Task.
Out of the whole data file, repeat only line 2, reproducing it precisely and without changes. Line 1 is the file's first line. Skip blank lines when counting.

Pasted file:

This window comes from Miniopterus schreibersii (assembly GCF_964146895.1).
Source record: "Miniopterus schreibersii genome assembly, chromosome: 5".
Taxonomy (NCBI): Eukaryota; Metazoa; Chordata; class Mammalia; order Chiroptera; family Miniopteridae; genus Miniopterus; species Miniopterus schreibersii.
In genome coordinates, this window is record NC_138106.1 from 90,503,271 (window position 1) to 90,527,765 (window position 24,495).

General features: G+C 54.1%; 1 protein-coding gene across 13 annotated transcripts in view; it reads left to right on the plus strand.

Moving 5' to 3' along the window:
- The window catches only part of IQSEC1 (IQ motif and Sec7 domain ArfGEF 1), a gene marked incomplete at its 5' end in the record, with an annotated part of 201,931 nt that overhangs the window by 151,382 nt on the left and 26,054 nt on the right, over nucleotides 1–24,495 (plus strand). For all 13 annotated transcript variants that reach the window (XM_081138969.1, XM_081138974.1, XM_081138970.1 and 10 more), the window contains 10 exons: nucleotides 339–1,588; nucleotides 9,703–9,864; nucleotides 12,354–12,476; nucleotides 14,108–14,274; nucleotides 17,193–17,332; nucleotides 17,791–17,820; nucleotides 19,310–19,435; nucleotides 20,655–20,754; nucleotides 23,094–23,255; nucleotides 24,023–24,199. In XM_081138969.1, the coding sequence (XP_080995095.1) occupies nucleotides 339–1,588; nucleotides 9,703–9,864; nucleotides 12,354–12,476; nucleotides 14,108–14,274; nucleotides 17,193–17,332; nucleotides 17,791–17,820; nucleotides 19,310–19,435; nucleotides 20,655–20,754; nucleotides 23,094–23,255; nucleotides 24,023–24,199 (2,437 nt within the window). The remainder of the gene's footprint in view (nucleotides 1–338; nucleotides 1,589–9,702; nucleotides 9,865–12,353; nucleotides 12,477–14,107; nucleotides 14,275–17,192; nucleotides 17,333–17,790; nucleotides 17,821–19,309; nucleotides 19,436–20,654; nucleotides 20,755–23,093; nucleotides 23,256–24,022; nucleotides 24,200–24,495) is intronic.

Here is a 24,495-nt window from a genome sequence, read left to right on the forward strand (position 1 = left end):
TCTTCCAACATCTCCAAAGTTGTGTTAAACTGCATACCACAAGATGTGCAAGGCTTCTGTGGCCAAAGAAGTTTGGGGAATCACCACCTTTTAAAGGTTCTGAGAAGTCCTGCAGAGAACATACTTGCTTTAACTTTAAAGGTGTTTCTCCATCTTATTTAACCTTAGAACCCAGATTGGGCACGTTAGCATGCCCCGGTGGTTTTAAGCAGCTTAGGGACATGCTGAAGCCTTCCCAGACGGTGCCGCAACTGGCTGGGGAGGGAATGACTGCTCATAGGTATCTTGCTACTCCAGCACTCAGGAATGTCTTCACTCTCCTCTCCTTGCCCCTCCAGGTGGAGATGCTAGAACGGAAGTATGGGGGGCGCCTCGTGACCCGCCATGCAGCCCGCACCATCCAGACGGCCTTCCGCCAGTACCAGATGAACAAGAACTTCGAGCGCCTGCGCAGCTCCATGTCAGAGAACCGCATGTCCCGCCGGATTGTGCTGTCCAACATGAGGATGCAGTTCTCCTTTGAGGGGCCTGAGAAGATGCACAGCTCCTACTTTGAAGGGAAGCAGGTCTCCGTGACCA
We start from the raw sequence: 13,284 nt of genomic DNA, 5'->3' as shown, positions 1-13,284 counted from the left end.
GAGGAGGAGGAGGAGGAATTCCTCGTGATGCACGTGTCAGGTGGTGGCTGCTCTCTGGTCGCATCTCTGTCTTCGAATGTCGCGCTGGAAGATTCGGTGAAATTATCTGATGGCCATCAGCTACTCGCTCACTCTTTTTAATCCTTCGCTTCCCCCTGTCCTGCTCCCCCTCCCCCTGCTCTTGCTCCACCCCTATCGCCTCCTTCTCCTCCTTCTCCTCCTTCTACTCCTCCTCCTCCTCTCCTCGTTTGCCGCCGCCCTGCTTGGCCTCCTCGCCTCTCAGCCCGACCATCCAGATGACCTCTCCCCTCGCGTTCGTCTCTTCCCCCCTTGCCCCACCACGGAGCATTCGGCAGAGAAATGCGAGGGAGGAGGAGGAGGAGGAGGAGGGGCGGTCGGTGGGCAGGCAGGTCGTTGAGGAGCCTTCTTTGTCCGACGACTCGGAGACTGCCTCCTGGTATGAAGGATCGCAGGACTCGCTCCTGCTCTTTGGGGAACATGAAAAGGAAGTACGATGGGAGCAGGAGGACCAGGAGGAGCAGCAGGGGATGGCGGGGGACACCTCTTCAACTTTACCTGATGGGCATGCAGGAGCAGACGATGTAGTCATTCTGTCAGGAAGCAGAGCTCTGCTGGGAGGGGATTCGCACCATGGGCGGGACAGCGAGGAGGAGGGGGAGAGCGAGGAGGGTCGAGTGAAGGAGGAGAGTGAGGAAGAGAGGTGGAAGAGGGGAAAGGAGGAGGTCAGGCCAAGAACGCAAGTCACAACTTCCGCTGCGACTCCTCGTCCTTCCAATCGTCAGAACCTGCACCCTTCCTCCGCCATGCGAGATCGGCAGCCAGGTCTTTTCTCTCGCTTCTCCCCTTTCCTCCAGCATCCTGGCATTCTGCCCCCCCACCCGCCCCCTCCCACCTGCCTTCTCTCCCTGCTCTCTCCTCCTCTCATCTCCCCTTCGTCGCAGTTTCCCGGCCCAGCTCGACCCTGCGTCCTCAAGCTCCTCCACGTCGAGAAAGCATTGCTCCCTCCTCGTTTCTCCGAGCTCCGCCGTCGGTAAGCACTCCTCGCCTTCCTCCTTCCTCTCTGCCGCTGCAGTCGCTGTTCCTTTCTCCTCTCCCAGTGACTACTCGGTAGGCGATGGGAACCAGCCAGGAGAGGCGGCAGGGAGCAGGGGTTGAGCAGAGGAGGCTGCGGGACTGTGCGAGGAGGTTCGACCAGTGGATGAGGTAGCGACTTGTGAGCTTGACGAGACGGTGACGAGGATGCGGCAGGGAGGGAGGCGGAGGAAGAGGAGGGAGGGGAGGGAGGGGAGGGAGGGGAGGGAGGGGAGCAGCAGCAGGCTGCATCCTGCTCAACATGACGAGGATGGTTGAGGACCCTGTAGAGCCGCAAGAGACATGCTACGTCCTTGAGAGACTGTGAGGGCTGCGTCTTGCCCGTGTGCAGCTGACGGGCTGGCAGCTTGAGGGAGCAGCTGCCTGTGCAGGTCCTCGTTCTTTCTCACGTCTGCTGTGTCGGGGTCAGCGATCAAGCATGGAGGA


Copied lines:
Source record: "Miniopterus schreibersii genome assembly, chromosome: 5".